COMMENT FROM NICHOLAS FULFORD
Nicholas Fulford has left a new comment on your post "Mormon Apostle Dallen Oaks urges the faithful to b...":
I am wondering what form the persecution will take. The state is loathe to interfere in matters of religion, and marriage as a rite within a church will almost certainly not be challenged by the state. What is happening is that marriage as a legal definition has been extended, to include types of union that are not sanctioned by many churches. This does not change the rights of churches to discriminate in terms of who they will and will not allow to participate within their perishes.
This really is a church and state boundary issue, where the state determines what falls within the scope of civil unions from a legal perspective, and churches determine it from a perspective of their teachings and rites. The two do not inherently come into conflict unless either church or state are trying to change the boundaries. (I think that, "Give unto Caesar that which is Caesar's, and unto God that which is God's", is a fine way of delineating the boundaries.)
Therefore, I do not think that Mormons or others will be persecuted for their religious values and the boundaries of behaviour that they accept to be a member and to participate in the church. Where it is liable to become an issue is with respect to discrimination outside the church, (i.e. employment law, housing discrimination, etc.)
There is of course the so-called Fourth Estate, which includes traditional news sources, bloggers, citizen-journalists, and anyone who has sufficient media savvy to have a significant presence in the public arena. The culture wars tend to become trench warfare, and on the fringes it can become particularly vile, (on both the religious and politically correct sides.) So, in this arena, there is an on-going shift away from traditional values, and an intensification of conflict, but not persecution by the state.
@Nicholas - Perhaps because you are not Christian, and because there has been very little about it in the mass media (or at least the news is *framed* differently) - you may not be aware of the extent to which Christians have been persecuted aggressively in the UK and also USA in the past years.
This is not a theoretical matter but includes restrictions on talking about, proselytizing or practising Christianity, aggressive (bankrupting) legal actions from government agencies and pressure-groups, media-fuelled personal hate campaigns with letter campaigns, marches, etc, sacking, fines, and periods behind bars (in the UK at least).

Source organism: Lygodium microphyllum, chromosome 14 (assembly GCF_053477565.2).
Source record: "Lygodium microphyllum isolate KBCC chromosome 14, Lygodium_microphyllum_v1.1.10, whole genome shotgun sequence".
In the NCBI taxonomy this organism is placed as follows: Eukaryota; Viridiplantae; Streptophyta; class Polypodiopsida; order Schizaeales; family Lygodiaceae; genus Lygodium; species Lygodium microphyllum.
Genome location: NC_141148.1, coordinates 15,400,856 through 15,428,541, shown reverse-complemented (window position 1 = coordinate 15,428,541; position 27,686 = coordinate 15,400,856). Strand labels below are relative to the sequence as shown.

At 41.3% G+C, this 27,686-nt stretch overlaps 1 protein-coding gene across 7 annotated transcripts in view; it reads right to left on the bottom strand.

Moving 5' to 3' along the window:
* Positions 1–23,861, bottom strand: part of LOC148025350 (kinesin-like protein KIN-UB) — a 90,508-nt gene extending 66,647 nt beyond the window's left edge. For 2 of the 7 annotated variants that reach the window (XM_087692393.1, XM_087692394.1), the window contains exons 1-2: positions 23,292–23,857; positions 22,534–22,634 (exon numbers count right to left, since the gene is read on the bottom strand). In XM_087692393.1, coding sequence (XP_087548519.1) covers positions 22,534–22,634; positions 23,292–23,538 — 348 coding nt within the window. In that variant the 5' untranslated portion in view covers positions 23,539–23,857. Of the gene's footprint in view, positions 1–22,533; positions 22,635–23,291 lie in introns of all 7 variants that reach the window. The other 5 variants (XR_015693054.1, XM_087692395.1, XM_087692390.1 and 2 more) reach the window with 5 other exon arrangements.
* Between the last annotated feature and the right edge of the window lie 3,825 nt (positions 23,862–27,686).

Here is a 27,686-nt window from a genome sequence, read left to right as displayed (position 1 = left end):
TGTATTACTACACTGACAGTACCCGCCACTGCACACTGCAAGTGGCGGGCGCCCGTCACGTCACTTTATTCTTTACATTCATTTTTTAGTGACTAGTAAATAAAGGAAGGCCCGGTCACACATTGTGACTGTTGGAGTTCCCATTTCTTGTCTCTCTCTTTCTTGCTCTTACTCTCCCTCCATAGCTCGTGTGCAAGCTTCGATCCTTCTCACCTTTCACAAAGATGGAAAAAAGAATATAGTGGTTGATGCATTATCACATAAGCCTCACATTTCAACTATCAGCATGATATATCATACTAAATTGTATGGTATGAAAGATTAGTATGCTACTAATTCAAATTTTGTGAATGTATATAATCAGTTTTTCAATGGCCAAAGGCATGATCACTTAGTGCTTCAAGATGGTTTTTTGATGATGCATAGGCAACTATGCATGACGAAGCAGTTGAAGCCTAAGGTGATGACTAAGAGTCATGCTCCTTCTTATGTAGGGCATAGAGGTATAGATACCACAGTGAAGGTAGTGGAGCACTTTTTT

On the international stage, it is possible that the *current* numerical level of Christian persecution and for the past decade has been comparable to almost any time in the past 2000 years except for the Soviet Union.
The mass media are not interested, don't care or approve what is happening; and the Western gvernments are abbetting (with funds and arms) a large scale purge of Christians from the Middle East.
Some hundreds of thousands of Christians seem to have 'disappeared' in Iraq since the war, and there has been ethnic cleansing of Christians from nearly all the "Arab Spring' countries which had, until recently, a Christian presence that had survived since the early years of Christianity.
Then there is large scale violence, confiscation and explusions against Christians (for being Christians) in Nigeria, Sudan, Kenya and other places in Africa; Pakinsan and who knows where else.
My point is that this has already happened and is still getting worse - the question is how much worse it will become in future (and what should Christians do about it).
Elder Oaks (who is a former law school dean and state supreme court judge) gave a short summary in 2011 of some real examples of infringement on religious freedom: